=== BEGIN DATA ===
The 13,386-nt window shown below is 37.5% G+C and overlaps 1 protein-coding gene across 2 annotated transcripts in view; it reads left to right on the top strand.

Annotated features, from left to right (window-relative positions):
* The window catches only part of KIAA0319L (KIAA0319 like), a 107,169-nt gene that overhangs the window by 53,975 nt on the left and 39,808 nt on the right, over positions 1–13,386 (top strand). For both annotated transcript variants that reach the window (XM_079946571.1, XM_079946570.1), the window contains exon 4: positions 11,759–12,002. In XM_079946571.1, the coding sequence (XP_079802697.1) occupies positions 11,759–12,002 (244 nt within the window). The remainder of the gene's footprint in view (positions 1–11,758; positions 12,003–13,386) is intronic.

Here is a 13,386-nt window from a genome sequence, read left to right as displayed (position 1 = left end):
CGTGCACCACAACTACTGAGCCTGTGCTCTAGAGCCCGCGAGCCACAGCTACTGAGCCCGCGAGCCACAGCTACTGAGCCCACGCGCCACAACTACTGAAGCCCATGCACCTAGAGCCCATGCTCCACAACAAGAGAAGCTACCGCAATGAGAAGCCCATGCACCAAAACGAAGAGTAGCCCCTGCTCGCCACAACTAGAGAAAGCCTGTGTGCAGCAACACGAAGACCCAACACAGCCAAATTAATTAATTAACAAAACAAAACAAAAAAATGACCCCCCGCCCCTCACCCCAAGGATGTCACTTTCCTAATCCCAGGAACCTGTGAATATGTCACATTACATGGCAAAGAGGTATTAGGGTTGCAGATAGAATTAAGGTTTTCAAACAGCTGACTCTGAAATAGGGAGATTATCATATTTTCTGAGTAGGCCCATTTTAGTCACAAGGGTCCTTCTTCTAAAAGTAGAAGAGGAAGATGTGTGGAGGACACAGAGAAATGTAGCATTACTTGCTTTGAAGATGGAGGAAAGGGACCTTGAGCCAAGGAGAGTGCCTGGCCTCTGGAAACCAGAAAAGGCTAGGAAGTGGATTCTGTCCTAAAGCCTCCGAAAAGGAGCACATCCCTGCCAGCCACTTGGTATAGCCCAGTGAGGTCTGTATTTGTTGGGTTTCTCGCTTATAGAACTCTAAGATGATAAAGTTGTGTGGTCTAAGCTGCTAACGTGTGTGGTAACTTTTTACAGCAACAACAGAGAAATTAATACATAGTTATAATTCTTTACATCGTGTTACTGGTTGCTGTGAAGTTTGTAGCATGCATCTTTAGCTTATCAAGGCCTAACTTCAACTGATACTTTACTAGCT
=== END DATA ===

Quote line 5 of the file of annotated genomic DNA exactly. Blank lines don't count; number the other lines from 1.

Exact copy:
CGTGCACCACAACTACTGAGCCTGTGCTCTAGAGCCCGCGAGCCACAGCTACTGAGCCCGCGAGCCACAGCTACTGAGCCCACGCGCCACAACTACTGAAGCCCATGCACCTAGAGCCCATGCTCCACAACAAGAGAAGCTACCGCAATGAGAAGCCCATGCACCAAAACGAAGAGTAGCCCCTGCTCGCCACAACTAGAGAAAGCCTGTGTGCAGCAACACGAAGACCCAACACAGCCAAATTAATTAATTAACAAAACAAAACAAAAAAATGACCCCCCGCCCCTCACCCCAAGGATGTCACTTTCCTAATCCCAGGAACCTGTGAATATGTCACATTACATGGCAAAGAGGTATTAGGGTTGCAGATAGAATTAAGGTTTTCAAACAGCTGACTCTGAAATAGGGAGATTATCATATTTTCTGAGTAGGCCCATTTTAGTCACAAGGGTCCTTCTTCTAAAAGTAGAAGAGGAAGATGTGTGGAGGACACAGAGAAATGTAGCATTACTTGCTTTGAAGATGGAGGAAAGGGACCTTGAGCCAAGGAGAGTGCCTGGCCTCTGGAAACCAGAAAAGGCTAGGAAGTGGATTCTGTCCTAAAGCCTCCGAAAAGGAGCACATCCCTGCCAGCCACTTGGTATAGCCCAGTGAGGTCTGTATTTGTTGGGTTTCTCGCTTATAGAACTCTAAGATGATAAAGTTGTGTGGTCTAAGCTGCTAACGTGTGTGGTAACTTTTTACAGCAACAACAGAGAAATTAATACATAGTTATAATTCTTTACATCGTGTTACTGGTTGCTGTGAAGTTTGTAGCATGCATCTTTAGCTTATCAAGGCCTAACTTCAACTGATACTTTACTAGCT